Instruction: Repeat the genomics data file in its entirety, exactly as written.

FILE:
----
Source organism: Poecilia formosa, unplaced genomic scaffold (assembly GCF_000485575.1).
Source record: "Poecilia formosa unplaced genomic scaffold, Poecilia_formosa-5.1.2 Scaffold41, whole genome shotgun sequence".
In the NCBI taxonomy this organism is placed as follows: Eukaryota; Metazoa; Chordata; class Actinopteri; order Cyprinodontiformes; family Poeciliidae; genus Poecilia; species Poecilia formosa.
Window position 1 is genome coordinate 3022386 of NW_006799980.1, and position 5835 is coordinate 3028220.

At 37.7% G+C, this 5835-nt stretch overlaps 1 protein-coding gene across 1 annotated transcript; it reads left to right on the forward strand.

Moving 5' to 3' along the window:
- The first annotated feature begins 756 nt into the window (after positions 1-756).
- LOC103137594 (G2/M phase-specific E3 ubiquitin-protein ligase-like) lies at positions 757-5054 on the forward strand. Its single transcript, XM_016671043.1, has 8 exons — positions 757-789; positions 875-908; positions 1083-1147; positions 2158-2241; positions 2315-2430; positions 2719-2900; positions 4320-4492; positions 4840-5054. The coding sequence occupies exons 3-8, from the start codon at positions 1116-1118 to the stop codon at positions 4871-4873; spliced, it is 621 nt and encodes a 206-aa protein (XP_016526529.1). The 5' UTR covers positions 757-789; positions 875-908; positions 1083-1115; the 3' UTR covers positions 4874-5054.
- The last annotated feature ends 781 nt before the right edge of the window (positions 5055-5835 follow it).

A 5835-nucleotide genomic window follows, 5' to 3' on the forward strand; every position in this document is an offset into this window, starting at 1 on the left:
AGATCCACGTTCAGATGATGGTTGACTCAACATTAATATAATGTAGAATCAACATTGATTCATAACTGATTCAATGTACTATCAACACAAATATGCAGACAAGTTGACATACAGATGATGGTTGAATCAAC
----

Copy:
Source organism: Poecilia formosa, unplaced genomic scaffold (assembly GCF_000485575.1).
Source record: "Poecilia formosa unplaced genomic scaffold, Poecilia_formosa-5.1.2 Scaffold41, whole genome shotgun sequence".
In the NCBI taxonomy this organism is placed as follows: Eukaryota; Metazoa; Chordata; class Actinopteri; order Cyprinodontiformes; family Poeciliidae; genus Poecilia; species Poecilia formosa.
Window position 1 is genome coordinate 3022386 of NW_006799980.1, and position 5835 is coordinate 3028220.

At 37.7% G+C, this 5835-nt stretch overlaps 1 protein-coding gene across 1 annotated transcript; it reads left to right on the forward strand.

Moving 5' to 3' along the window:
- The first annotated feature begins 756 nt into the window (after positions 1-756).
- LOC103137594 (G2/M phase-specific E3 ubiquitin-protein ligase-like) lies at positions 757-5054 on the forward strand. Its single transcript, XM_016671043.1, has 8 exons — positions 757-789; positions 875-908; positions 1083-1147; positions 2158-2241; positions 2315-2430; positions 2719-2900; positions 4320-4492; positions 4840-5054. The coding sequence occupies exons 3-8, from the start codon at positions 1116-1118 to the stop codon at positions 4871-4873; spliced, it is 621 nt and encodes a 206-aa protein (XP_016526529.1). The 5' UTR covers positions 757-789; positions 875-908; positions 1083-1115; the 3' UTR covers positions 4874-5054.
- The last annotated feature ends 781 nt before the right edge of the window (positions 5055-5835 follow it).

A 5835-nucleotide genomic window follows, 5' to 3' on the forward strand; every position in this document is an offset into this window, starting at 1 on the left:
AGATCCACGTTCAGATGATGGTTGACTCAACATTAATATAATGTAGAATCAACATTGATTCATAACTGATTCAATGTACTATCAACACAAATATGCAGACAAGTTGACATACAGATGATGGTTGAATCAAC